Social Media Platforms Are Banning the Use of 'Commonly Sexual Emojis'
Facebook and Instagram have a censorship problem, especially when it comes to content that’s remotely sexually. While this isn’t anything new, Facebook (which owns Instagram) has taken their sex-negativity to a new level, this time, banning posts that use “commonly sexual emojis,” which we can only assume includes eggplant, peach, the water drips, and maybe a few more.
Adult industry news website XBIZ broke the news, stating that Facebook updated their Community Standards this past summer. Nevertheless, the final amendments weren’t implemented until a few weeks ago.
The new rules come from section 16 of Community Standards, under “Sexual Solicitation.” In the introduction to the new criteria, Facebook notes that they draw the line “When content facilitates, encourages or coordinates sexual encounters between adults.”
There are two new criteria added to this section. The first is titled “Offer or Ask.” It reads,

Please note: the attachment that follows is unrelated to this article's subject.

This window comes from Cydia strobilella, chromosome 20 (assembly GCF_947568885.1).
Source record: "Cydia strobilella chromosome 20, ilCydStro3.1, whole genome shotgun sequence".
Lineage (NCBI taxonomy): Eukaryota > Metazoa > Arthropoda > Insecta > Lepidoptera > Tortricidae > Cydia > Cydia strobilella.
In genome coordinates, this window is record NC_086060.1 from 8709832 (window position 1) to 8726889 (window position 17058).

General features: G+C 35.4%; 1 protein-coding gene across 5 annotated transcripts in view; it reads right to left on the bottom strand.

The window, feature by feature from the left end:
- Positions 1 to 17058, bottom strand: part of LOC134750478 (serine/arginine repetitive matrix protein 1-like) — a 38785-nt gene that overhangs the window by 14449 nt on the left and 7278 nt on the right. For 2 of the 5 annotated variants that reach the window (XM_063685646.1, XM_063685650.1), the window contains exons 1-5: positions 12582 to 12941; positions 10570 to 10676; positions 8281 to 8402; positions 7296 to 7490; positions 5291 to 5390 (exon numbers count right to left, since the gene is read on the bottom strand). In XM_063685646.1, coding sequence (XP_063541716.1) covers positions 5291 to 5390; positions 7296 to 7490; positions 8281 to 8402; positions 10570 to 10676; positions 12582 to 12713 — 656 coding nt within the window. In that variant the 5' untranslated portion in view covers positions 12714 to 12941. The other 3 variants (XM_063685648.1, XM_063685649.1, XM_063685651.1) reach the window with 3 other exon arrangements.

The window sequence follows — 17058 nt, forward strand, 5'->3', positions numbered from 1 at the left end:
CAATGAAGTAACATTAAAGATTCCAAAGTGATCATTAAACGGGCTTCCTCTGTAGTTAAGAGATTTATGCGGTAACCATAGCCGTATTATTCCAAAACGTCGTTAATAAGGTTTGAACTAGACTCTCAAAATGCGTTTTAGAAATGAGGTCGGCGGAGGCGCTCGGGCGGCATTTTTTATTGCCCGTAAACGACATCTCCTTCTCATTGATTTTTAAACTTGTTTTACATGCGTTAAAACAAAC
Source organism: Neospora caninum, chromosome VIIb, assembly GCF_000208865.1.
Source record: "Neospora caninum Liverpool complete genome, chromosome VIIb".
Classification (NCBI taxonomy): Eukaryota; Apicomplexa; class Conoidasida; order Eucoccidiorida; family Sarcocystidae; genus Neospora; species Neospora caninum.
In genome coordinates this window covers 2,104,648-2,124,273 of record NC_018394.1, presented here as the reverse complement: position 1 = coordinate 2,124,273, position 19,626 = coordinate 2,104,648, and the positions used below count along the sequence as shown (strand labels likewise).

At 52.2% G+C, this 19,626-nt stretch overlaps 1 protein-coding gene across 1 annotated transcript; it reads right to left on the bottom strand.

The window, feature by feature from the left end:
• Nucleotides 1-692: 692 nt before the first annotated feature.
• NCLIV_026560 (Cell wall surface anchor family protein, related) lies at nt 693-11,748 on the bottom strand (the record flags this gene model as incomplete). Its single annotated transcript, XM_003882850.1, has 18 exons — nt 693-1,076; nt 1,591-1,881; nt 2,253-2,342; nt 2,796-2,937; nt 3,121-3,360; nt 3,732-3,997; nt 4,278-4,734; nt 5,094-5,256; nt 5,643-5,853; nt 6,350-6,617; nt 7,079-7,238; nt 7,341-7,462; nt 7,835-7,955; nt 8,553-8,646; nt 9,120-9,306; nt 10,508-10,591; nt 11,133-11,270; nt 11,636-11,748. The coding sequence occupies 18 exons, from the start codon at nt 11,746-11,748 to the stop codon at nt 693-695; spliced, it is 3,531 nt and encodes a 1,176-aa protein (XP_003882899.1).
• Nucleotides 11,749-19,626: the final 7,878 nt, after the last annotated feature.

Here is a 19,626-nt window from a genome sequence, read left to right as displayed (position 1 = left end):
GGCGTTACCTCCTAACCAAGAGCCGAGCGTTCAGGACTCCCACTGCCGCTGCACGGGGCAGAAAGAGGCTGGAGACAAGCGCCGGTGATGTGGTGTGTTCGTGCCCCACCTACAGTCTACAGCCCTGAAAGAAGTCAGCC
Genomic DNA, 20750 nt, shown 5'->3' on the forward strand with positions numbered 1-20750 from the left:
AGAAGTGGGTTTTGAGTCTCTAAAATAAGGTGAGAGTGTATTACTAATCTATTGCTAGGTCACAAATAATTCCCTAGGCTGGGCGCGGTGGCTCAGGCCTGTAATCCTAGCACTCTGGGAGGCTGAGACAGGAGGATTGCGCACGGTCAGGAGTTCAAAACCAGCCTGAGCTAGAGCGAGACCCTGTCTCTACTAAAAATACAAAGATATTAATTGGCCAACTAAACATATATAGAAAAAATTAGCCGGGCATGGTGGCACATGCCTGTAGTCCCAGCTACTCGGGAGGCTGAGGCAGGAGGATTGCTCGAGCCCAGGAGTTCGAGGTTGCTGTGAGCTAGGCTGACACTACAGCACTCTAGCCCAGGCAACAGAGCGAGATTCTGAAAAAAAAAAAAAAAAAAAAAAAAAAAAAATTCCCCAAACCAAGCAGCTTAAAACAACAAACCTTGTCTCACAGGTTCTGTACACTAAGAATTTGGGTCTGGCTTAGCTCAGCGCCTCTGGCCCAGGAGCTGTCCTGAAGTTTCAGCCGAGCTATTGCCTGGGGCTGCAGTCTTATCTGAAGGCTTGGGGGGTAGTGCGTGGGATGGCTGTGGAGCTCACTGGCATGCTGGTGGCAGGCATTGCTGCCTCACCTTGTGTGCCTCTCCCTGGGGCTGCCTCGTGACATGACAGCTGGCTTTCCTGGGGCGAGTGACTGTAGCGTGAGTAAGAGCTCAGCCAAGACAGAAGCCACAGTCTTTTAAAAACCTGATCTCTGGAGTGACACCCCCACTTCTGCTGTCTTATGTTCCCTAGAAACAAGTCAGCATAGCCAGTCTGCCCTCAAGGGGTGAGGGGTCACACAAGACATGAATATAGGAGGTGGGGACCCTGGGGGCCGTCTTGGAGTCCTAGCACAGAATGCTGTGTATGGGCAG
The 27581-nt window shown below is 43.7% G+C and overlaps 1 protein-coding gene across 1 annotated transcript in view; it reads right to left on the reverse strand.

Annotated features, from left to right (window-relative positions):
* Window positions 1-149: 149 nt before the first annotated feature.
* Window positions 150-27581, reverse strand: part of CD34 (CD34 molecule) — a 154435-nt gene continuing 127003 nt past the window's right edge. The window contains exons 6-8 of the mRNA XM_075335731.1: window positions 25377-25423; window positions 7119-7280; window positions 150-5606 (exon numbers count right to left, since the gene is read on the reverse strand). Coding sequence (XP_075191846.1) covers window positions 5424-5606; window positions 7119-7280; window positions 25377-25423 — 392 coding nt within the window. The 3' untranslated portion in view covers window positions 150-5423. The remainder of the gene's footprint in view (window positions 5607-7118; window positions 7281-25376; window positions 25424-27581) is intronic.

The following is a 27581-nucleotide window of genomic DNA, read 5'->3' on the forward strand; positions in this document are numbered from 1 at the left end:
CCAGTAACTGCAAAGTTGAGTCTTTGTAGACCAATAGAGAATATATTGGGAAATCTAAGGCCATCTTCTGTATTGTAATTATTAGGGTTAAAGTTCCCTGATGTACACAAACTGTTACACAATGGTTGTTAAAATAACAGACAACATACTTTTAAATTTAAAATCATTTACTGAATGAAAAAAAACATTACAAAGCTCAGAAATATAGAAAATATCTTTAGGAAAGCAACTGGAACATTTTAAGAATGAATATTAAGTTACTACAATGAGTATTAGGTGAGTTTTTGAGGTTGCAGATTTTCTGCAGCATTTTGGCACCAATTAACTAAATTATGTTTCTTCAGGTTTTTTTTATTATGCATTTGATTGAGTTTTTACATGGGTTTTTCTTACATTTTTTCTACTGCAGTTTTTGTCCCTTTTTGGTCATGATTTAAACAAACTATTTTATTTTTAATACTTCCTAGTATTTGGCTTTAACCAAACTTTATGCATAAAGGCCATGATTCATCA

“Content implicitly or indirectly* (typically through providing a method of contact) offers or asks for: Nude imagery, or Sex or sexual partners, or Sex chat conversations.”
According to these new rules, promoting or simply linking to one’s Onlyfans page breaks community standards.
Criteria 2 discusses “suggestive elements.” This is where Facebook mentions the use of emojis:
This would mean using the peach emoji in your caption is enough to have your post removed, and repeated violations can land your account being deactivated. So too, would it be against standards to cover your genitals in a photo using the eggplant emoji.
With Tumblr pornography dead, and Facebook cracking down on even “indirect” sexual innuendo, we may all have to turn to Twitter to get our sexy content fixes.
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